High school athletes use supplements to gain an edge

TOPEKA, Kan. (WIBW) -- The search for the next star player never ends.

"Kids and parents want to do everything they can to give their kid that competitive edge over another kid or another athlete that thinks it might get them to the next level so they can get that scholarship,” Topeka High Head Football Coach, Walt Alexander said.

But only 2% of high school athletes received athletic scholarships to college.

So, some try to gain an edge through supplements like protein powder, creatine and mass gainers to improve weight gain, strength and energy.

“They want to get bigger and stronger and they think buying something from the store is going to do it better than eating a lot of good food,” Alexander said.

Kylie Hanson is a licensed dietitian and trainer with K-State. She says too often athletes are looking for a quick fix.

“I think there's a persona that I'm just going to take a supplement and I'm automatically going to be better,” Hanson said.

Supplements are big business. Stores like GNC and Vitamin Shoppe are devoted to fitness products. But even grocery and convenience stores sell a variety of protein and creatine powders.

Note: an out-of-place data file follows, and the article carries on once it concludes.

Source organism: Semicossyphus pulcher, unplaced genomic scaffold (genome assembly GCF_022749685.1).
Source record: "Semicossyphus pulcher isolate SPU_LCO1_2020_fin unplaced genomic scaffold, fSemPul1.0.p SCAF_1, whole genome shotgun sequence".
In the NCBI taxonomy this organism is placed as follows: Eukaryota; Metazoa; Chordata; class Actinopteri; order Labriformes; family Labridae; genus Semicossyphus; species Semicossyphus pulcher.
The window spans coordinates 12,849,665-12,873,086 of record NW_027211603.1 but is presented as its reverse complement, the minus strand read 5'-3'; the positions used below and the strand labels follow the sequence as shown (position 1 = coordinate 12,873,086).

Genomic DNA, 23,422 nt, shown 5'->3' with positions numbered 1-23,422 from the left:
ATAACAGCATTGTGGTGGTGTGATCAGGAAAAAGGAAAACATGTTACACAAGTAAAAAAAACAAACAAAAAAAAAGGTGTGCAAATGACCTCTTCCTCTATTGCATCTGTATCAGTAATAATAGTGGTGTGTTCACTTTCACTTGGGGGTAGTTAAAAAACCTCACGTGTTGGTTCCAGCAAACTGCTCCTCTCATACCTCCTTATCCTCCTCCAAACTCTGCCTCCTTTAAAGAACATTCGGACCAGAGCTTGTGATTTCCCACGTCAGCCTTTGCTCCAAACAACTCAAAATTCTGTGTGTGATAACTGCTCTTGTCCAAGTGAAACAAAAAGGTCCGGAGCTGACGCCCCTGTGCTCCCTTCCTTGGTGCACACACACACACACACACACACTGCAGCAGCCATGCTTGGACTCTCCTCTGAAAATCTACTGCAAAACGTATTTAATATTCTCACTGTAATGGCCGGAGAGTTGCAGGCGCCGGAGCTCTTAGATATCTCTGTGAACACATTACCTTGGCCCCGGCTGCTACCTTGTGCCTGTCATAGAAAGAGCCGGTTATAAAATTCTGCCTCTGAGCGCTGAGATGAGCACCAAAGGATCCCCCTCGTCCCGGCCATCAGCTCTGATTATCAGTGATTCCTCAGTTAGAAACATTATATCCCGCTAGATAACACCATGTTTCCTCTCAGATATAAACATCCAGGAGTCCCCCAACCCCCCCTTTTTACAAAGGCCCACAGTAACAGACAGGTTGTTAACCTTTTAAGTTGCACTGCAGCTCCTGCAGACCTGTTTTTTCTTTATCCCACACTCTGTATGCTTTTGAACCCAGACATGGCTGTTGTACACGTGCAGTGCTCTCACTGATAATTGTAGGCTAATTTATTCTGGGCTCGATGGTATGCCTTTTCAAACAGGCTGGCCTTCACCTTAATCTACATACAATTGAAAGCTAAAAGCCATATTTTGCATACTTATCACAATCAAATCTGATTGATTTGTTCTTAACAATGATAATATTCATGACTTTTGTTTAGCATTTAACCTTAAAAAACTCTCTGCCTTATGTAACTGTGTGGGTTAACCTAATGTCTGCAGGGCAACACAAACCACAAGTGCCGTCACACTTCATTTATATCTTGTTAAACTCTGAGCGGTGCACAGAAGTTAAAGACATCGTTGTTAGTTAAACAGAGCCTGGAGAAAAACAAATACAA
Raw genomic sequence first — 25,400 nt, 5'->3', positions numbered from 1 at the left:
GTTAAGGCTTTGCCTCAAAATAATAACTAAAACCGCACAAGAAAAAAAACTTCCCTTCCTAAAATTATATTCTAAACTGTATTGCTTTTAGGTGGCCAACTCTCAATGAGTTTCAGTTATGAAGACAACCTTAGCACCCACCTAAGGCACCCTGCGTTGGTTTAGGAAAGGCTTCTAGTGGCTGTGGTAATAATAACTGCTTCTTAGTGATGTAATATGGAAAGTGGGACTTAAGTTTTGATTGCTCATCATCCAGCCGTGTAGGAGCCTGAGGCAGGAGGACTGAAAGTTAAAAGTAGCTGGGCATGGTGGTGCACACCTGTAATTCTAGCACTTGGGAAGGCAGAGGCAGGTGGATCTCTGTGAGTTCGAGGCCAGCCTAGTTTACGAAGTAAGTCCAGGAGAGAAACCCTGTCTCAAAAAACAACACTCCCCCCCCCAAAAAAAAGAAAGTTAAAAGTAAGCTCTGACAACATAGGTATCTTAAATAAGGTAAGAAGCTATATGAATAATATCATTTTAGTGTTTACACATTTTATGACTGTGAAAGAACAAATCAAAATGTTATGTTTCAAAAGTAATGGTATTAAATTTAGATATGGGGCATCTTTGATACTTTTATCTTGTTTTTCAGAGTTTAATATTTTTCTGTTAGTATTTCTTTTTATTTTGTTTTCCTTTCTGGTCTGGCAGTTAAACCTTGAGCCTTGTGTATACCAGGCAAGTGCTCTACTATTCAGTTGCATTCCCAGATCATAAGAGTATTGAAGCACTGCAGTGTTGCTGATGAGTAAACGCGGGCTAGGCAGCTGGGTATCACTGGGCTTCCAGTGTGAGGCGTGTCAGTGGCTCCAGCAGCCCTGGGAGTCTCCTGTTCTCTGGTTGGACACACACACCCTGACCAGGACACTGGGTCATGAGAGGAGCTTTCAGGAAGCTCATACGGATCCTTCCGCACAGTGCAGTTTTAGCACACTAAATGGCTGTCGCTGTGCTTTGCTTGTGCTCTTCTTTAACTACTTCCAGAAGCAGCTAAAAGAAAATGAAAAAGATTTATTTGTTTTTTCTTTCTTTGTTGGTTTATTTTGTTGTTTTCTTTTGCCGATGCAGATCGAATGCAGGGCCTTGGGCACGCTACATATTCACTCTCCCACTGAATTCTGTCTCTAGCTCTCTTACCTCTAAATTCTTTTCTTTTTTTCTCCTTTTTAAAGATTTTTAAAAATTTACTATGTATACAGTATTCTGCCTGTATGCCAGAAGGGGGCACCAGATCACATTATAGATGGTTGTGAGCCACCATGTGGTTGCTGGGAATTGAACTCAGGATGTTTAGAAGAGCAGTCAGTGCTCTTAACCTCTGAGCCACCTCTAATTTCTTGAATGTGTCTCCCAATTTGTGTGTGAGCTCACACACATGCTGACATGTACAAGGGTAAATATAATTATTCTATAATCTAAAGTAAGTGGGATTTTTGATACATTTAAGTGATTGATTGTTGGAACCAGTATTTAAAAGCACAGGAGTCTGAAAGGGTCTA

“There's a lot of research to be done on supplements out there right now that's it's hard to know exactly what's in every single supplement or what each company is coming out that's going to be the latest and greatest,” Hanson said.

For safe supplements make sure to look for a third party verification label from NSF or Informed Sport.

“They've gone through an extensive testing process to make sure they are safe,” said Hanson. “That what the label says is what's in the product versus a supplement that is not third party tested could contain an ingredient that is not listed on the label which could have negative health effects.”

The most important thing? A balanced diet.

Hanson says supplements can’t replace a healthy lifestyle and hard work.

“It comes down to nutrient timing and are you eating the right foods at the right time that's helping you recover,” Hanson said.

"The bottom line: lift hard, work hard, eat right, eat a lot of good food and you'll be fine,” Alexander said.

Experts encourage younger athletes to talk to a parent or doctor to make sure there are no additional risks.